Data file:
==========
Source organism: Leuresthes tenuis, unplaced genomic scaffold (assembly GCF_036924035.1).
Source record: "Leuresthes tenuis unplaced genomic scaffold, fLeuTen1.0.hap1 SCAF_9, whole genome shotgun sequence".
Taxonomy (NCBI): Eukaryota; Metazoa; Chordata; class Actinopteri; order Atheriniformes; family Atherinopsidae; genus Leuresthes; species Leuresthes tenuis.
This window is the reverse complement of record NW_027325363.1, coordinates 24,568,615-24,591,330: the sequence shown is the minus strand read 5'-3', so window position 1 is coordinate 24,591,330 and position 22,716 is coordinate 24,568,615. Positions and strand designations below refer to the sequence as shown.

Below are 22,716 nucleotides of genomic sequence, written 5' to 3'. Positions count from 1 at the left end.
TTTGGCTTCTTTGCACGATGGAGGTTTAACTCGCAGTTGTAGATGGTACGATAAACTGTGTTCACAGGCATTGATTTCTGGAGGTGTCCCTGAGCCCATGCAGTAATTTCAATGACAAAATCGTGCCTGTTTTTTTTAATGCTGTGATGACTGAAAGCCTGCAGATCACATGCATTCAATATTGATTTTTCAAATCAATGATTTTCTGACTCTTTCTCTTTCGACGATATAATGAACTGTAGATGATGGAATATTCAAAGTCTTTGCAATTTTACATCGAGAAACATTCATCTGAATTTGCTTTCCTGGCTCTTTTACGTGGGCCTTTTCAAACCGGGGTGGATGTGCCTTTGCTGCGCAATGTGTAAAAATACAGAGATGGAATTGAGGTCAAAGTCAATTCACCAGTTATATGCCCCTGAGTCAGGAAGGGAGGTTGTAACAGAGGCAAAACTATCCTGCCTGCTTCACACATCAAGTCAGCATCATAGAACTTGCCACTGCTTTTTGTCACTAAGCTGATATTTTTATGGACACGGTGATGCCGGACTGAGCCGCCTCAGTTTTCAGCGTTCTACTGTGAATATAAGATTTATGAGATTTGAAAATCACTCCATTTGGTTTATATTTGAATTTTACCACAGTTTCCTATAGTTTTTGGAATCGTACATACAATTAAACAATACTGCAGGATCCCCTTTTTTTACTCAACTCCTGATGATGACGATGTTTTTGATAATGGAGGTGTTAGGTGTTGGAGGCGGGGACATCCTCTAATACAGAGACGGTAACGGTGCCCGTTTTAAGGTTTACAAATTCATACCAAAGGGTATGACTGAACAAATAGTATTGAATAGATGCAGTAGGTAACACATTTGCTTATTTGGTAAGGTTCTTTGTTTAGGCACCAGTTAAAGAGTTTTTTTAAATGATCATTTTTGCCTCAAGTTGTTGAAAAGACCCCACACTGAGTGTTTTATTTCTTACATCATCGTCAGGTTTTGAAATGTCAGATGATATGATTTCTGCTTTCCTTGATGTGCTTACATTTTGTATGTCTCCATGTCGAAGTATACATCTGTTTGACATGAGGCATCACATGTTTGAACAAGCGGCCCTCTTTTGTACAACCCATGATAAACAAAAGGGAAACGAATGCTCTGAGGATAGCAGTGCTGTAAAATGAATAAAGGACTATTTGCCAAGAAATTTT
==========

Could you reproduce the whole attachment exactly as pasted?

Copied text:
Source organism: Leuresthes tenuis, unplaced genomic scaffold (assembly GCF_036924035.1).
Source record: "Leuresthes tenuis unplaced genomic scaffold, fLeuTen1.0.hap1 SCAF_9, whole genome shotgun sequence".
Taxonomy (NCBI): Eukaryota; Metazoa; Chordata; class Actinopteri; order Atheriniformes; family Atherinopsidae; genus Leuresthes; species Leuresthes tenuis.
This window is the reverse complement of record NW_027325363.1, coordinates 24,568,615-24,591,330: the sequence shown is the minus strand read 5'-3', so window position 1 is coordinate 24,591,330 and position 22,716 is coordinate 24,568,615. Positions and strand designations below refer to the sequence as shown.

Below are 22,716 nucleotides of genomic sequence, written 5' to 3'. Positions count from 1 at the left end.
TTTGGCTTCTTTGCACGATGGAGGTTTAACTCGCAGTTGTAGATGGTACGATAAACTGTGTTCACAGGCATTGATTTCTGGAGGTGTCCCTGAGCCCATGCAGTAATTTCAATGACAAAATCGTGCCTGTTTTTTTTAATGCTGTGATGACTGAAAGCCTGCAGATCACATGCATTCAATATTGATTTTTCAAATCAATGATTTTCTGACTCTTTCTCTTTCGACGATATAATGAACTGTAGATGATGGAATATTCAAAGTCTTTGCAATTTTACATCGAGAAACATTCATCTGAATTTGCTTTCCTGGCTCTTTTACGTGGGCCTTTTCAAACCGGGGTGGATGTGCCTTTGCTGCGCAATGTGTAAAAATACAGAGATGGAATTGAGGTCAAAGTCAATTCACCAGTTATATGCCCCTGAGTCAGGAAGGGAGGTTGTAACAGAGGCAAAACTATCCTGCCTGCTTCACACATCAAGTCAGCATCATAGAACTTGCCACTGCTTTTTGTCACTAAGCTGATATTTTTATGGACACGGTGATGCCGGACTGAGCCGCCTCAGTTTTCAGCGTTCTACTGTGAATATAAGATTTATGAGATTTGAAAATCACTCCATTTGGTTTATATTTGAATTTTACCACAGTTTCCTATAGTTTTTGGAATCGTACATACAATTAAACAATACTGCAGGATCCCCTTTTTTTACTCAACTCCTGATGATGACGATGTTTTTGATAATGGAGGTGTTAGGTGTTGGAGGCGGGGACATCCTCTAATACAGAGACGGTAACGGTGCCCGTTTTAAGGTTTACAAATTCATACCAAAGGGTATGACTGAACAAATAGTATTGAATAGATGCAGTAGGTAACACATTTGCTTATTTGGTAAGGTTCTTTGTTTAGGCACCAGTTAAAGAGTTTTTTTAAATGATCATTTTTGCCTCAAGTTGTTGAAAAGACCCCACACTGAGTGTTTTATTTCTTACATCATCGTCAGGTTTTGAAATGTCAGATGATATGATTTCTGCTTTCCTTGATGTGCTTACATTTTGTATGTCTCCATGTCGAAGTATACATCTGTTTGACATGAGGCATCACATGTTTGAACAAGCGGCCCTCTTTTGTACAACCCATGATAAACAAAAGGGAAACGAATGCTCTGAGGATAGCAGTGCTGTAAAATGAATAAAGGACTATTTGCCAAGAAATTTT